The conflict began to form around the beginning of the 20th century. After the collapse of the Ottoman Empire in 1917, at the end of World War I, the region known as Palestine was controlled by British colonial forces. Jewish immigration increased during this period. The influx of Jews alarmed Arab inhabitants in the region, and Muslim religious leaders helped to foment hatred for the Jewish inhabitants which led to periodic violence.<ref>"As long as the terrorist activity was directed only at Jewish targets, the Mufti saw nothing wrong with this. On the contrary, it fell in line with his own anti-Jewish policy; he secretly encouraged it and apparently extended financial aid to al-Qassam and his organization." (Lachman, Shai (1982). Arab Rebellion and Terrorism in Palestine 1929-39: The Case of Sheikh Izz al-Din al-Qassam and His Movement. in "Zionism and Arabism in Palestine and Israel", edited by Elie Kedourie and Sylvia G. Haim, Frank Cass. London, p.76.)</ref> At the end of World War II the conflict became a major international issue. Great Britain, the United Nations along with the United States, and the USSR determined to initiate a two-state solution. The UN mandated partition was put into effect in 1948, but was rejected by the Arab states and was the beginning of the first major Arab-Israeli War. Israel was able to achieve a decisive victory. Today many parts play major roles in the conflict among those are the Quartet on the Middle East. The conflict included a great number of major wars including the 1948 Arab-Israeli War, 1956 Suez War, 1967 Six Day War, 1970 War of Attrition, 1973 Yom Kippur War, 1982 Lebanon War, as well as a number of lesser conflicts. In the course of these conflicts, many Arabs were displaced from what is now Israel, and many Jews were displaced from what is now Algeria, Bahrain, Egypt, Jordan, Iraq, Lebanon, Libya, Morocco, the Palestinian Territories, Syria, Tunisia, and Yemen.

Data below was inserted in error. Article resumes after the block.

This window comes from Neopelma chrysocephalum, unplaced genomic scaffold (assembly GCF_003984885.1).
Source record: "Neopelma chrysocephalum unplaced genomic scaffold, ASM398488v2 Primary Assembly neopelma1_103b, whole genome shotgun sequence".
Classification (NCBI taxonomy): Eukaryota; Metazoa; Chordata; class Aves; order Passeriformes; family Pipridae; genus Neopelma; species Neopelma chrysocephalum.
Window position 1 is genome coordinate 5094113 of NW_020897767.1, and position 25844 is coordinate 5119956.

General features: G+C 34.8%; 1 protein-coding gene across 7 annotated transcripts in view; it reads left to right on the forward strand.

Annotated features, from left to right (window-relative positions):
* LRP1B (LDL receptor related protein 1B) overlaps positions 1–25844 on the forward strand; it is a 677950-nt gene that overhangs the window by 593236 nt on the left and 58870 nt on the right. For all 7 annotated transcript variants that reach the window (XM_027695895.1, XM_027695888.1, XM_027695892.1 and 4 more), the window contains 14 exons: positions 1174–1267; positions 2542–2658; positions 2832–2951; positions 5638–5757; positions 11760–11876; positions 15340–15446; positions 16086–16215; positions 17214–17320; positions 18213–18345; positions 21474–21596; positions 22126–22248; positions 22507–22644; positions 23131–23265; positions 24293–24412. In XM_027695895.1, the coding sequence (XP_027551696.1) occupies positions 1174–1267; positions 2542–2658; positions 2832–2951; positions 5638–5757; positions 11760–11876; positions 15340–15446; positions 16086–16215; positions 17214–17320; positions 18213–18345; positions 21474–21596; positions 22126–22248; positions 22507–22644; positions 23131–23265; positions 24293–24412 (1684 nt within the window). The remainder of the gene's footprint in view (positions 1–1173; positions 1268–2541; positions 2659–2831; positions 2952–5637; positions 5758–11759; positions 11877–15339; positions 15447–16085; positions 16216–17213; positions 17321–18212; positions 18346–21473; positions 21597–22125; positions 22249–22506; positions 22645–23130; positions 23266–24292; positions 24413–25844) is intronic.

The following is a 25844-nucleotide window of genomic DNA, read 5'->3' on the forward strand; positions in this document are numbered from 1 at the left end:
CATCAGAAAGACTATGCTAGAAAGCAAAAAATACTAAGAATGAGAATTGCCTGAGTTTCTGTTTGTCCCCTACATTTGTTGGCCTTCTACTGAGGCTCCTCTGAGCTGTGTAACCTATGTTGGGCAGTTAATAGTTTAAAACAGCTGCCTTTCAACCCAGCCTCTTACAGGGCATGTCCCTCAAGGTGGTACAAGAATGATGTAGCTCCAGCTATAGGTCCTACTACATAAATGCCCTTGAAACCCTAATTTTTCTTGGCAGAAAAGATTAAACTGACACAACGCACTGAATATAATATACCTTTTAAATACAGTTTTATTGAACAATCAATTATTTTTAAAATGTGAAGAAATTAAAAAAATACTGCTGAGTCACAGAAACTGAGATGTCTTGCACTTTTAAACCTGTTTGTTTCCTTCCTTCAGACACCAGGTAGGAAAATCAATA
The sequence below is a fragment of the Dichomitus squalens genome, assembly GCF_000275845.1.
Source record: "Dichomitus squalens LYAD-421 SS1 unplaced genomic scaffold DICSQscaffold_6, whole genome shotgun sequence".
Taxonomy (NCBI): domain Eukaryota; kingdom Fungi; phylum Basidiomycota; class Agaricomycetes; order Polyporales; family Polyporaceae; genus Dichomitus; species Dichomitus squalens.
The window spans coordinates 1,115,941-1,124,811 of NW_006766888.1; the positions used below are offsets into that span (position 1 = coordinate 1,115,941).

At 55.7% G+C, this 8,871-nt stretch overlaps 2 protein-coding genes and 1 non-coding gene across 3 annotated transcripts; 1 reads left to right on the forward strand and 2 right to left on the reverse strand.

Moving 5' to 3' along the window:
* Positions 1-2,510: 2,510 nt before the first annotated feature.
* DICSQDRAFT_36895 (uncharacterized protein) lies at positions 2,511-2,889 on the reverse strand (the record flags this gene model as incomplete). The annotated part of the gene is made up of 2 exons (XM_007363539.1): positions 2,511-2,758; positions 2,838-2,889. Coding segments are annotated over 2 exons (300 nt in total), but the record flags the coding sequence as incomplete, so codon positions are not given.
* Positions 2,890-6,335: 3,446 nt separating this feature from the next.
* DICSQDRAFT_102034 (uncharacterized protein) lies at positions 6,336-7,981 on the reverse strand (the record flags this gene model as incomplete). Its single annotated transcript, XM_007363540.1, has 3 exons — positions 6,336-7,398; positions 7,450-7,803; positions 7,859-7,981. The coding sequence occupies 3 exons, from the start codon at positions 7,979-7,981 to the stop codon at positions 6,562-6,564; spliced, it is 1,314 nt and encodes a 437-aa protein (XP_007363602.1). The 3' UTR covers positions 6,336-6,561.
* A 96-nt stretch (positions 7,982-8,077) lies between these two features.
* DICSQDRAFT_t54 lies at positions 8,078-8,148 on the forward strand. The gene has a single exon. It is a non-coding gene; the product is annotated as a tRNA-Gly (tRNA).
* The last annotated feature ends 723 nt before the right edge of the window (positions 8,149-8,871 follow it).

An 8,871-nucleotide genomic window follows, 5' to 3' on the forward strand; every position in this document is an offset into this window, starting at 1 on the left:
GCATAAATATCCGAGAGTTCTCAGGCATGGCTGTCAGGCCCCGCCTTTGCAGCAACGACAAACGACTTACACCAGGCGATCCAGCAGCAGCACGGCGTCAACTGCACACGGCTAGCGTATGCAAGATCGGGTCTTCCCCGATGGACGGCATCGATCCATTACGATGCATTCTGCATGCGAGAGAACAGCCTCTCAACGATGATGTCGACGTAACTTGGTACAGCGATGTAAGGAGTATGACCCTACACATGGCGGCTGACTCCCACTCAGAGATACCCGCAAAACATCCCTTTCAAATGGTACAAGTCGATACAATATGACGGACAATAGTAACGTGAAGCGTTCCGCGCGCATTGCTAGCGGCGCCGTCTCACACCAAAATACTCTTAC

Further information: Palestinian refugees
Further information: Jewish exodus from Arab lands

The conflict has also been the source of two major Palestinian intifadas (uprisings). Al-Qaeda, a Muslim (and largely Arab) terrorist organization, has cited the conflict among its justifications for attacks on targets in the West.

[edit] References


[edit] See also

[edit] Further reading

  • Gelvin, James L. (2005). The Israel-Palestine Conflict: 100 Years of War. Cambridge: Cambridge University Press. ISBN 0-521-61804-5.
  • Cramer, Richard Ben (2004). How Israel Lost: The Four Questions. New York: Simon & Schuster. ISBN 0-7432-5028-1.
  • Gold, Dore (2004). Tower of Babble: How the United Nations Has Fueled Global Chaos. New York: Crown Forum. ISBN 1-4000-5475-3.
  • Template:Cite journal
  • Khouri, Fred J. (1985). The Arab-Israeli dilemma, 3rd ed., Syracuse, N.Y.: Syracuse University Press. ISBN 0-8156-2339-9.
  • Lewis, Bernard (1984). The Jews of Islam. Princeton, N.J.: Princeton University Press. ISBN 0-691-05419-3.
  • Morris, Benny (1999). Righteous Victims: A History of the Zionist-Arab Conflict, 1881-2001. New York: Knopf. ISBN 0-679-42120-3.
  • Segev, Tom (1999.) One Palestine Complete: Jews and Arabs Under British Mandate. Published by Henry Holt and Company, LLC, 115 West 18th Street New York, New York 10011. ISBN 0-8050-6587-3
  • Bard, Mitchell, Ph.D. (1999) Middle East Conflict. Published by Alpha Books, 201 West 103rd Street, Indianapolis, IN 46290. ISBN 0-02-863261-3
  • Katz, Shmuel (1973) Battleground: Fact and Fantasy in Palestine Shapolsky Pub; ISBN 0-933503-03-2
  • The Associated Press (1967). Lightning Out of Israel The Arab-Israeli Conflict. Printed in the U.S.A. by Western Printing and Lithographing Company
  • Dershowitz, Alan. The Case for Israel (John Wiley & Sons, 2004), ISBN 0-471-67952-6
  • Lewis, Bernard (September, 1990). Atlantic Monthly: The Roots of Muslim Rage
  • Citron, Sabina (2006). The Indictment: The Arab-Israeli Conflict in Historical Perspective. Gefen Publishing House. ISBN 965-229-373-3
  • Israeli, Raphael (2002). Dangers of a Palestinian State. Gefen Publishing House. ISBN 965-229-303-2
  • Casper, Lionel L. (2003). Rape of Palestine and the Struggle for Jerusalem. Gefen Publishing House. ISBN 965-229-297-4

[edit] External links

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[edit] General sources

[edit] Government and official sources

[edit] Regional media


[edit] Think tanks and strategic analysis

[edit] Peace proposals

See main article: List of Middle East peace proposals

[edit] Maps